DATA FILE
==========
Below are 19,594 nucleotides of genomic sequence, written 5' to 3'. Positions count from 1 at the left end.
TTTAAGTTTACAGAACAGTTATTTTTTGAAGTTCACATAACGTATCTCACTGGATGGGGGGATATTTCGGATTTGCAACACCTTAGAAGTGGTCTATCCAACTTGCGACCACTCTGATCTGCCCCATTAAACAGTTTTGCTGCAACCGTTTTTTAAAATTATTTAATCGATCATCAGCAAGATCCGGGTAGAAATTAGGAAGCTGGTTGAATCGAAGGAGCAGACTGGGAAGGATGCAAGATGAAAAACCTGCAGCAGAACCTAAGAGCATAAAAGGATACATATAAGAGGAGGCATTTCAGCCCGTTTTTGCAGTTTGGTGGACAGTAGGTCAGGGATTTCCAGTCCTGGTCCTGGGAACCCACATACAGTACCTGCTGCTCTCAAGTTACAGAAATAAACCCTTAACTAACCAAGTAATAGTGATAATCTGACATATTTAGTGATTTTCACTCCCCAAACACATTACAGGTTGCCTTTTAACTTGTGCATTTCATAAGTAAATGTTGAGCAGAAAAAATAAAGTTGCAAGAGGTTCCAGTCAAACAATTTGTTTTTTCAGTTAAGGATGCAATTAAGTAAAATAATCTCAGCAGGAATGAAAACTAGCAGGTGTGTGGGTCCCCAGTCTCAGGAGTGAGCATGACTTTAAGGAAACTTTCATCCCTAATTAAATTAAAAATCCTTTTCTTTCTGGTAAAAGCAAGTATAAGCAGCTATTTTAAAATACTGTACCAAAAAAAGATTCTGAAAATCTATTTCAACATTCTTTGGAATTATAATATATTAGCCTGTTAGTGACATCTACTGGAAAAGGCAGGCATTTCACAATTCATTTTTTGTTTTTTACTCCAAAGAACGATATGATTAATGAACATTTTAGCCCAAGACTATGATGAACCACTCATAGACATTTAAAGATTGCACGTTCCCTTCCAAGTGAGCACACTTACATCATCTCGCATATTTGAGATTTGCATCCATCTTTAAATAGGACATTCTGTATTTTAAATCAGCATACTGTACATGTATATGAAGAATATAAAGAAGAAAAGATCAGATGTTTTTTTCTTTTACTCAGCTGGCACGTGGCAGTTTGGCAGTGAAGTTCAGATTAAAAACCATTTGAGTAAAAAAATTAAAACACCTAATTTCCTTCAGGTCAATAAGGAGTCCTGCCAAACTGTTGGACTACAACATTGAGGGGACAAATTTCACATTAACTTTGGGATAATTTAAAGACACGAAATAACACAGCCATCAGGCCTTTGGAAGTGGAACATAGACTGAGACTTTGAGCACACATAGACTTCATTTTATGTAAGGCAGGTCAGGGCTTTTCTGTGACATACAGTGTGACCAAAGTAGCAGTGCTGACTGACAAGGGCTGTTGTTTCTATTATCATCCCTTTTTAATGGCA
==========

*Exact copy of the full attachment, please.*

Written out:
Below are 19,594 nucleotides of genomic sequence, written 5' to 3'. Positions count from 1 at the left end.
TTTAAGTTTACAGAACAGTTATTTTTTGAAGTTCACATAACGTATCTCACTGGATGGGGGGATATTTCGGATTTGCAACACCTTAGAAGTGGTCTATCCAACTTGCGACCACTCTGATCTGCCCCATTAAACAGTTTTGCTGCAACCGTTTTTTAAAATTATTTAATCGATCATCAGCAAGATCCGGGTAGAAATTAGGAAGCTGGTTGAATCGAAGGAGCAGACTGGGAAGGATGCAAGATGAAAAACCTGCAGCAGAACCTAAGAGCATAAAAGGATACATATAAGAGGAGGCATTTCAGCCCGTTTTTGCAGTTTGGTGGACAGTAGGTCAGGGATTTCCAGTCCTGGTCCTGGGAACCCACATACAGTACCTGCTGCTCTCAAGTTACAGAAATAAACCCTTAACTAACCAAGTAATAGTGATAATCTGACATATTTAGTGATTTTCACTCCCCAAACACATTACAGGTTGCCTTTTAACTTGTGCATTTCATAAGTAAATGTTGAGCAGAAAAAATAAAGTTGCAAGAGGTTCCAGTCAAACAATTTGTTTTTTCAGTTAAGGATGCAATTAAGTAAAATAATCTCAGCAGGAATGAAAACTAGCAGGTGTGTGGGTCCCCAGTCTCAGGAGTGAGCATGACTTTAAGGAAACTTTCATCCCTAATTAAATTAAAAATCCTTTTCTTTCTGGTAAAAGCAAGTATAAGCAGCTATTTTAAAATACTGTACCAAAAAAAGATTCTGAAAATCTATTTCAACATTCTTTGGAATTATAATATATTAGCCTGTTAGTGACATCTACTGGAAAAGGCAGGCATTTCACAATTCATTTTTTGTTTTTTACTCCAAAGAACGATATGATTAATGAACATTTTAGCCCAAGACTATGATGAACCACTCATAGACATTTAAAGATTGCACGTTCCCTTCCAAGTGAGCACACTTACATCATCTCGCATATTTGAGATTTGCATCCATCTTTAAATAGGACATTCTGTATTTTAAATCAGCATACTGTACATGTATATGAAGAATATAAAGAAGAAAAGATCAGATGTTTTTTTCTTTTACTCAGCTGGCACGTGGCAGTTTGGCAGTGAAGTTCAGATTAAAAACCATTTGAGTAAAAAAATTAAAACACCTAATTTCCTTCAGGTCAATAAGGAGTCCTGCCAAACTGTTGGACTACAACATTGAGGGGACAAATTTCACATTAACTTTGGGATAATTTAAAGACACGAAATAACACAGCCATCAGGCCTTTGGAAGTGGAACATAGACTGAGACTTTGAGCACACATAGACTTCATTTTATGTAAGGCAGGTCAGGGCTTTTCTGTGACATACAGTGTGACCAAAGTAGCAGTGCTGACTGACAAGGGCTGTTGTTTCTATTATCATCCCTTTTTAATGGCA